Before You Buy an Elder Care Facility, Do Your Workers’ Comp Due Diligence

Posted in: Commercial Insurance

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If you’re in the elder care or nursing home industry, you’re likely aware of the movement happening across your industry. Mergers and acquisitions are more and more prevalent, and when they occur, one of the biggest mistakes buyers make is not doing their due diligence on the newly acquired business.

What gets overlooked? Buyers often fail to carefully consider a facility’s loss history and experience modification for their workers comp insurance. This misstep comes with costly consequences — and can cause buyers to miss the impact that a seller’s past loss history will have on the buyers premium for the next three or four years (depending on the state).

If you’re thinking about acquiring a nursing home, continuing care retirement community or assisted living company, understand that your success as a new operator hinges on the business’ loss history and experience modification. Why? Put simply, both can dramatically affect the workers’ compensation insurance premium you end up paying when you take over the business. And a high premium, in turn, can make a major dent in your bottom line.

In an earlier blog post about workers’ compensation in the elder care industry, I talked briefly about why loss history and experience modification require far more attention than they usually receive. Here, I explore these issues in more depth and explain what you, as a buyer, can do to protect yourself from landing a bad deal.

Loss History and Experience Modification: What They Mean, Why They Matter
A loss history delineates all of the workers’ comp claims submitted over a designated period of time, including claims paid by the insurance company and the amount expected to be paid in the future. Insurance companies analyze loss history as a significant part of the underwriting process and consider it a key element to determining a facility’s premium. Nearly always, those facilities with higher amounts of loss pay higher premiums.

Underwriters also base workers’ comp premiums on a company’s experience modification, a numerical rating calculated based on loss history among other factors and assigned by a governing body. Experience modification is also known as “mod” or “e-mod” in the insurance world. Mods are calculated only when a company meets the eligibility requirements established by that particular state, which can greatly vary. So, not every company will have a mod.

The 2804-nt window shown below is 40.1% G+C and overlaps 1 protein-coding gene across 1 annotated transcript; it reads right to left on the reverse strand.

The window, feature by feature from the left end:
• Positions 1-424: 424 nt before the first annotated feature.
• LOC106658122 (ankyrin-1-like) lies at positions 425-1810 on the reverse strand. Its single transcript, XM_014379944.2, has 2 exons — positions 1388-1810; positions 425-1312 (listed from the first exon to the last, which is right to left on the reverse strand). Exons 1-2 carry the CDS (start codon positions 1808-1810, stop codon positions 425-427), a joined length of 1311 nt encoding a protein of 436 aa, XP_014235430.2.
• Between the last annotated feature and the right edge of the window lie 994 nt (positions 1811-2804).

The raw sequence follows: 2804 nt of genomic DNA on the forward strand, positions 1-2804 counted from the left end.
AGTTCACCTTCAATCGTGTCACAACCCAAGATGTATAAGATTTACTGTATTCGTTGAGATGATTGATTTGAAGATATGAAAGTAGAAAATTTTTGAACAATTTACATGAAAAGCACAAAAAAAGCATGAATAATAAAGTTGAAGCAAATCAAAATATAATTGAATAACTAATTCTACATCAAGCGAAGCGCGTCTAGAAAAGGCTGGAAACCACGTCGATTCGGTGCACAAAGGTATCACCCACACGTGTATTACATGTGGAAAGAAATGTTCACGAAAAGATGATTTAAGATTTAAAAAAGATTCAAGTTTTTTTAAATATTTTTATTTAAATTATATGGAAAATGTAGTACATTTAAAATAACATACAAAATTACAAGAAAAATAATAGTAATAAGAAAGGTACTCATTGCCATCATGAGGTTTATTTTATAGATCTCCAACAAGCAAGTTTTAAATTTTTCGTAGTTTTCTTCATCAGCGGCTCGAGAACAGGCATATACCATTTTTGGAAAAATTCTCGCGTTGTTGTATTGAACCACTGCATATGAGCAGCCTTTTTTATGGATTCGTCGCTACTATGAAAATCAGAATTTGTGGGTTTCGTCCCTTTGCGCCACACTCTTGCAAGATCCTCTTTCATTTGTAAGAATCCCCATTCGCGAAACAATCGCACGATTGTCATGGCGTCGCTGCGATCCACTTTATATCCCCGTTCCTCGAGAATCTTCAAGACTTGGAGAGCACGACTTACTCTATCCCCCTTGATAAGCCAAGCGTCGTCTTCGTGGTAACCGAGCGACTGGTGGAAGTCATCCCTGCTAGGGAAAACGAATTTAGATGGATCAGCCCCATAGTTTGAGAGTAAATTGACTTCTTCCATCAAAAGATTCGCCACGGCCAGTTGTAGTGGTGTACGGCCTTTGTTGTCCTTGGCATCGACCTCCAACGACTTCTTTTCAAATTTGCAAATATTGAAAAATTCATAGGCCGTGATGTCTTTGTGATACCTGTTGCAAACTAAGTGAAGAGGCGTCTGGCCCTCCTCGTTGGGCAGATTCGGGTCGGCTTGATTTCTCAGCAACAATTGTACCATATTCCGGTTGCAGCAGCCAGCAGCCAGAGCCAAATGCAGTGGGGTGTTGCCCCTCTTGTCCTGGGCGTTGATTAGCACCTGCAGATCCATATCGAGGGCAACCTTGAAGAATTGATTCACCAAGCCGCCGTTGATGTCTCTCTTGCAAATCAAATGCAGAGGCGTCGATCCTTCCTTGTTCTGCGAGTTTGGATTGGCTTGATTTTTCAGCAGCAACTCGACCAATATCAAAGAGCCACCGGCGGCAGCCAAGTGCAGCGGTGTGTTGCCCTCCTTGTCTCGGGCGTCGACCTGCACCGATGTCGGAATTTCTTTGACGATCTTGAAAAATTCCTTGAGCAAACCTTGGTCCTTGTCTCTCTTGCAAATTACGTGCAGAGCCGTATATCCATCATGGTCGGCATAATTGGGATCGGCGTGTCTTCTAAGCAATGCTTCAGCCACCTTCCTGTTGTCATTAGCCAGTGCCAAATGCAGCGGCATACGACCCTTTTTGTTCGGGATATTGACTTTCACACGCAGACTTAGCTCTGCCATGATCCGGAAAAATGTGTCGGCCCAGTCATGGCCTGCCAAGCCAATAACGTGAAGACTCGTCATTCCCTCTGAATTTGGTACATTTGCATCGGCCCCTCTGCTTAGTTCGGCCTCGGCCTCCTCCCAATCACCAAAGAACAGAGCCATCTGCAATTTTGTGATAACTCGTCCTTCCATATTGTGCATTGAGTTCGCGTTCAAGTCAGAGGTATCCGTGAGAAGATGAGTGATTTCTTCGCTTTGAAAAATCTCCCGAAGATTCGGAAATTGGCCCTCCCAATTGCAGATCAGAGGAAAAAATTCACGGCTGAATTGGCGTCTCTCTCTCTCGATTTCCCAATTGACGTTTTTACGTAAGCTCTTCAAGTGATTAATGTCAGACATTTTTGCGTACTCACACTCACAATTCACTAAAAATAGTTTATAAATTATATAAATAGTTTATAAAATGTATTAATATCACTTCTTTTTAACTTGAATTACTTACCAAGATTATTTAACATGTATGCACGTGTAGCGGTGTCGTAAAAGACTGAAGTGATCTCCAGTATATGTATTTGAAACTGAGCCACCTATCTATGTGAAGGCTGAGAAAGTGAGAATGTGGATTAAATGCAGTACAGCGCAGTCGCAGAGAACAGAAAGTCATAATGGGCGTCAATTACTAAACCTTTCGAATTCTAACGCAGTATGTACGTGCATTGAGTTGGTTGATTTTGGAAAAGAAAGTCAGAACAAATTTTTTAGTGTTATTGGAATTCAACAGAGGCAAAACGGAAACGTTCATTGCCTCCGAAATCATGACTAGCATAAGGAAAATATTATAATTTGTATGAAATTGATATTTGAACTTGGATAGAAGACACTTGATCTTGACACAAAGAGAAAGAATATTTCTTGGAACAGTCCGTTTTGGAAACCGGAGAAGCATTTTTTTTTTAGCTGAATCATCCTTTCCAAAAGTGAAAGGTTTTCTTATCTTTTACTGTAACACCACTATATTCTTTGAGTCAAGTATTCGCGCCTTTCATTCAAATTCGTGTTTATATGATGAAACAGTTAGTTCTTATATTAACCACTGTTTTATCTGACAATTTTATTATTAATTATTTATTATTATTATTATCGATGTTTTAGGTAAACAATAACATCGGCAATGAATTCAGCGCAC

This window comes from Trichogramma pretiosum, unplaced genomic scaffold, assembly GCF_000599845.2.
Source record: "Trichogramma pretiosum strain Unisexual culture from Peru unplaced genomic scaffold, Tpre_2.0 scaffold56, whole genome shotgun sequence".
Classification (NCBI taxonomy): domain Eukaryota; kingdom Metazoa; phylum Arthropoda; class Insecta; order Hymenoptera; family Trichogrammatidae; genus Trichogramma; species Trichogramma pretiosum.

The entity creating the mod varies by state. In the majority of the states, the mod is calculated and maintained by the National Council on Compensation Insurance (NCCI). Elsewhere, it’s regulated by an independent board or bureau, or by the state’s own experience rating plan. Insurance companies use both the loss history and the mod rate, if available, to gauge past injuries and potential risk to predict future losses and calculate workers’ comp premiums.

As a buyer, you may not realize it, but when you acquire an existing elder care company, you inherit that company’s loss history and, if one exists, its experience mod. Even if your own losses are minimal and you’re doing everything you can to lower the risk of additional losses at your new facilities, you still end up paying the higher premium, and will continue to do so as long as your loss history is factored into the mod. In most states, this means three full years.

Making matters worse, the responsibility of managing the seller’s claims after the closing often remains with the previous owner, who may have little-to-no incentive to manage them well. If and when the previous owner mismanages the claims, you may find that the cost of the claims increase, which ultimately results in a higher premium — at no fault of your own.

How Can Buyers Protect Themselves? 
As a buyer, you can do a number of things to avoid getting stuck with a high premium, or new facilities that cost far more to run than you anticipated.

  • Realize that loss history and experience modification will affect your premium.
    Insurance companies base their pro forma on past costs of workers’ comp claims, and use what they learn about a company’s past to make future projections. If you acquire an elder care business with a poor workers’ comp record, in most cases, you will inherit that record and those higher premiums, usually for three years. I know an elder care operator, for instance, who bought a number of facilities but didn’t look closely enough at loss history as part of the due diligence. They ended up having to pay an unexpectedly large workers comp premium and their bottom line took a hard hit.